Air Canada's decision to suspend its direct flight was surprising, but may be part of a long term strategy to maintain control of international flights out of Edmonton, says business magazine publisher Ruth Kelly.

"It's a shocking result," Kelly told CBC Edmonton AM's Mark Connolly. "Shocking to see a company like Air Canada choosing to be as overt in its .... punitive response to legitimate competition in the marketplace."

Kelly, who publishes Alberta Venture and Alberta Oil magazines, said the move may be part of a strategy to keep the northern Alberta region to itself.

"Air Canada is known to defend its market share aggressively," she said. "It wouldn't surprise me if .... (Air Canada) is flexing their muscle a little with the airport to say, 'when you choose to bring in legitimate competition, we will make alternative choices for ourselves as well."

It's a risky strategy, she said.

"If I was a company, I'm not sure I would think I should remove my presence from this region."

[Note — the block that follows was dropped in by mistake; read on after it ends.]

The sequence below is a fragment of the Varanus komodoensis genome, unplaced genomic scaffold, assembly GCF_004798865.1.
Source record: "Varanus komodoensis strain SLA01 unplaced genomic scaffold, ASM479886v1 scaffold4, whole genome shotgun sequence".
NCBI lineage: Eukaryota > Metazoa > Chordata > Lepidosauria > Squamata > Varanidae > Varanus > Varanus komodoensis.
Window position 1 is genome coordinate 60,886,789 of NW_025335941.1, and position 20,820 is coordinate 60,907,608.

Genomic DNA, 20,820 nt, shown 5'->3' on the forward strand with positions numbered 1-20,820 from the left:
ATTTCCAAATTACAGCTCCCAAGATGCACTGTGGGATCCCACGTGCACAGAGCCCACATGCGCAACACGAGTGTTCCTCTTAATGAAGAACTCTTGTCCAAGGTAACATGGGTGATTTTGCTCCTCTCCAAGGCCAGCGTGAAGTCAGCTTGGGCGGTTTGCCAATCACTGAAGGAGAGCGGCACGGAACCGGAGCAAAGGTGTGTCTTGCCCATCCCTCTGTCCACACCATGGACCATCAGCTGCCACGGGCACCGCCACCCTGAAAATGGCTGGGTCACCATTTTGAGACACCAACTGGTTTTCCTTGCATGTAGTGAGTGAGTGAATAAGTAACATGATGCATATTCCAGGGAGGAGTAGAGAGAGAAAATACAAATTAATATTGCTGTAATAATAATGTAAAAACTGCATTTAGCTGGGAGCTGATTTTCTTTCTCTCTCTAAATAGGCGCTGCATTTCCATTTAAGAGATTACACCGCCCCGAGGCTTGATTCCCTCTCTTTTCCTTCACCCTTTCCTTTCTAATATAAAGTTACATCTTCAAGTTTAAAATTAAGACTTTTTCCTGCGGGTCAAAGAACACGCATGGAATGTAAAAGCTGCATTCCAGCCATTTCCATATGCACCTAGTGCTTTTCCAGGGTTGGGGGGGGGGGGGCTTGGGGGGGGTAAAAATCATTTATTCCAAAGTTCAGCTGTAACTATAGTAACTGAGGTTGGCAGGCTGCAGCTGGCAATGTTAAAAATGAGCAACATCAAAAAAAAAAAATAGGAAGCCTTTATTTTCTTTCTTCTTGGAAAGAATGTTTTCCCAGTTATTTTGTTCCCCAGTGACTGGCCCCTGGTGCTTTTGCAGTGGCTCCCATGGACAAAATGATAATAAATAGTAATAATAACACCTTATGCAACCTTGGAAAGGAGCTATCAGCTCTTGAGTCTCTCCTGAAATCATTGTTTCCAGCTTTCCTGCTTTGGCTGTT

"This is a catchment region of over two million people. It's the fastest growing population in Canada and the fastest growing economic activity."

Still, Edmonton is dependent on its international flights and needs to fight back.

"This is a vulnerable area," she said. "We are landlocked. We are not close to a border. We can't drive into the U.S.

Kelly said passengers with top-tier flight status with Air Canada should make their displeasure known, while Aeroplan card holders might think about sending their cards in with a note saying "until this is remedied ... I can't participate in your program."

This week a letter from Air Canada to the Edmonton International Airport Authority criticizing the CEO for promoting a Icelandair transatlantic flight became public.

The letter was sent earlier this month when Air Canada announced it was suspending its London direct flight from January through March.